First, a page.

Sun Dec 8th through Sat the 14th, 2019 at Vancouver Convention Center
Post-feedback update: Thanks for your update. Your additional explanations and results will help improve the paper, and I definitely think this work is strong and should be accepted. -------------------------------------------------------------------------------------------------------- Originality: This paper draw upon a lot of previous work studying losses within structured prediction, all of which is cited throughout in appropriate places. The framework itself is new, and the authors make it very clear how prior work fits into the framework as special cases. At the same time, a good case is made for why this framework is useful to have and how it can be better to use than prior losses. Quality: this paper makes a compelling case for the framework it introduces. It explains how previously developed structured prediction losses fit into it as well as providing examples for additional losses that can be derived and how they might be better to due to their ability to be computed more cheaply. A consistency bound is proven, indicating that using this framework is a sensible thing to do. A tradeoff between computational cost and statistical efficiency is mentioned at several points throughout the paper; however, the experimental results do not reflect on these tradeoffs, as runtime comparisons for both training and inference are not included. The experiments do adequately demonstrate, though, that the use of some of the losses introduced by this framework that are not subsumed by older frameworks can lead to improved models. Clarity: Overall, the flow of ideas in this paper is quite clear. Background material is described in sufficient detail for the reader to understand necessary concepts and how they relate to what is presented here. Section 3.2 is very helpful for understanding examples of the sorts of losses that can be constructed using this framework. There are a few minor typos (for example, in line 101, the first Psi function definition is missing its argument), but these do not significantly impede the clarity of the work. Significance: the provided empirical results demonstrate that practitioners of structured prediction should consider thinking about developing losses using this framework, as they may lead to training models with better performance. Because no information is provided on the relative runtimes of the compared approaches, the tradeoffs between model performance and training/inference time are not as clear as they could be.
Overview: ------------- This paper proposes and studies a general framework for generating surrogate loss functions for structured prediction problems. In particular, the loss is defined in terms of Bregman projections, and some examples are given for when the projection (or a relaxation thereof) can be computed efficiently. Surrogates in this family are shown to be calibrated wrt the true loss. This paper generalizes SparseMAP  and Fenchel-Young losses  to Bregman projections. It seems to make an interesting contribution to the field of structured prediction, by proposing a family of calibrated surrogate losses. Limitations of the paper include questionable practicality of the approach (due to expensive training and inference), and proximity to previous work [6,26] which is generalized (the calibration results here seem novel). Comments/questions: ----------------------------- Since computational-statistical trade-off is central to the paper, consider reporting runtimes in experiments so the reader can get a sense of what this looks like for particular problem instances. Further, I think a simple structured-prediction baseline (pick your favorite, maybe SPENs?) is missing in the experiments in order to get a sense of how the proposed framework compares to existing approaches in terms of accuracy and complexity (the only comparison is between variants of the proposed method). At the end of section 4 results are described for projected averaged SGD, but experimental results are reported for L-BFGS. What is the reason for this discrepancy? For multilable classification, can you comment on calibration of the losses used here w.r.t. the F1 measure? Might be good to explicitly include somewhere the general training algorithm (minimize the surrogate S). Haven’t seen it anywhere. Minors: ---------- - Line 19: not sure I understand the statement saying structured objects are more difficult than mere vectors. It seems like the structure should actually help learning since otherwise every vector output is equally possible. - Line 78: not tractable => intractable - Line 101: “\Psi = 1/2||u||” => “\Psi(u) = 1/2||u||” - Can you please explain the inequalities in line 114? Psi and Omega are functions, so does it mean that this holds for any input? - Line 133: “we will we” - Line 198: would be good to mention a couple of common losses here in addition to referring to the appendix. - Lines 268, 275: better mention that Tables 3, 5, 6 are in appendix B.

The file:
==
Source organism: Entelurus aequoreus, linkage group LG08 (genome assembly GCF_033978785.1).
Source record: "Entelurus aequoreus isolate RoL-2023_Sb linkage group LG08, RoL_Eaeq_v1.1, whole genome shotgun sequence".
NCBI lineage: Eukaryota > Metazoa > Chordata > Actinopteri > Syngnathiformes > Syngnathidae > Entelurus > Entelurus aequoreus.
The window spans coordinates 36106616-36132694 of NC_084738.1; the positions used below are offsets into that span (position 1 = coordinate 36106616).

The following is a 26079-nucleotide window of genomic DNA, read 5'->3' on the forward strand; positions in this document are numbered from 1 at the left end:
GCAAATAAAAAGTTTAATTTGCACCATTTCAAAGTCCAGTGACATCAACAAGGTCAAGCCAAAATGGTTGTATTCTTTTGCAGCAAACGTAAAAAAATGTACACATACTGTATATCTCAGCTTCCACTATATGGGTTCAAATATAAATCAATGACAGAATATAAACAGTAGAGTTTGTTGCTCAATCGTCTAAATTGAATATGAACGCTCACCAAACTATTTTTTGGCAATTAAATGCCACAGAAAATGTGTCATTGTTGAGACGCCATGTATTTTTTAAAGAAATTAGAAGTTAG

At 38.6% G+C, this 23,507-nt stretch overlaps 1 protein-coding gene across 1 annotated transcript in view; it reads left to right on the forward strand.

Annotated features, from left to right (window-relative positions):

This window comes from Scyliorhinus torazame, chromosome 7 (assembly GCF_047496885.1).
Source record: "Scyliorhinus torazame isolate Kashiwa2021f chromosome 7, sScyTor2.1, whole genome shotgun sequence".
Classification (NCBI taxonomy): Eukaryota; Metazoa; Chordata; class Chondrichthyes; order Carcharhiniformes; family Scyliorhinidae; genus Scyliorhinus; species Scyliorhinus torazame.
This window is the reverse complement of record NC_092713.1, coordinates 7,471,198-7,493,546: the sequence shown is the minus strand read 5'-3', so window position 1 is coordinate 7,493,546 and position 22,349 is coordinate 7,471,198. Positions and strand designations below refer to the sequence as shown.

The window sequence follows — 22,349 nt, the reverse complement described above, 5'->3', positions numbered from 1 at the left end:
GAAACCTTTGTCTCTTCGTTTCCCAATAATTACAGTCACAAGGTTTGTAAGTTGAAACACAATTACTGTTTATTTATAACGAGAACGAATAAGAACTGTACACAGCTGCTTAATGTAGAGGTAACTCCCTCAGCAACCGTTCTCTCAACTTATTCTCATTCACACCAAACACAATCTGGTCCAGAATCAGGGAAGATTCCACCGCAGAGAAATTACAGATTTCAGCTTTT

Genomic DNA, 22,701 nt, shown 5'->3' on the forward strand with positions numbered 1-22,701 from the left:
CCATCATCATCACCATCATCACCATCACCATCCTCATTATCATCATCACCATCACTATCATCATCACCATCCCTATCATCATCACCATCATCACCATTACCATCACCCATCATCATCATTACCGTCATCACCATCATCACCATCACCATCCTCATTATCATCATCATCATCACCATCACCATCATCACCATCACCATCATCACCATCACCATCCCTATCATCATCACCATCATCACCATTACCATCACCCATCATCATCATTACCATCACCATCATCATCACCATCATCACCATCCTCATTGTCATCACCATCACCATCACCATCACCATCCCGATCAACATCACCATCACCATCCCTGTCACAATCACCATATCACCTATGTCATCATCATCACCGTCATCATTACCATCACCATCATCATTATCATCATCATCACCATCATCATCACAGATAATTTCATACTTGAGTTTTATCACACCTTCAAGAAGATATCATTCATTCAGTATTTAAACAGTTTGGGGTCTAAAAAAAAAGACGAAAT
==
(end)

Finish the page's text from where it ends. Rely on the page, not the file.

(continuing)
Originality: The idea is not entirely new. L106 gives an interesting explanation of F-Y loss, which seems to be a novel perspective. Basically, the paper focuses on a special case of the F-Y loss  for structured prediction; the consistency analysis of excess Bayes surrogate risk is based on the work of [27, 29] using calibration function. Quality: All proofs look good to me (after a quick check). The experimental part of this paper is relatively weak: it only shows the proposed F-Y losses work for selective examples. However, there is no comparison with prior works. Classical baselines such as SSVM, CRF, SparseMAP etc should be compared. Clarity: The paper is generally well written with a clear structure. Significance: Convex surrogates such as F-Y loss should be interesting to structured prediction community. This paper may attract more people (potentially deep learning folks) exploring better surrogates/pipelines for structured prediction.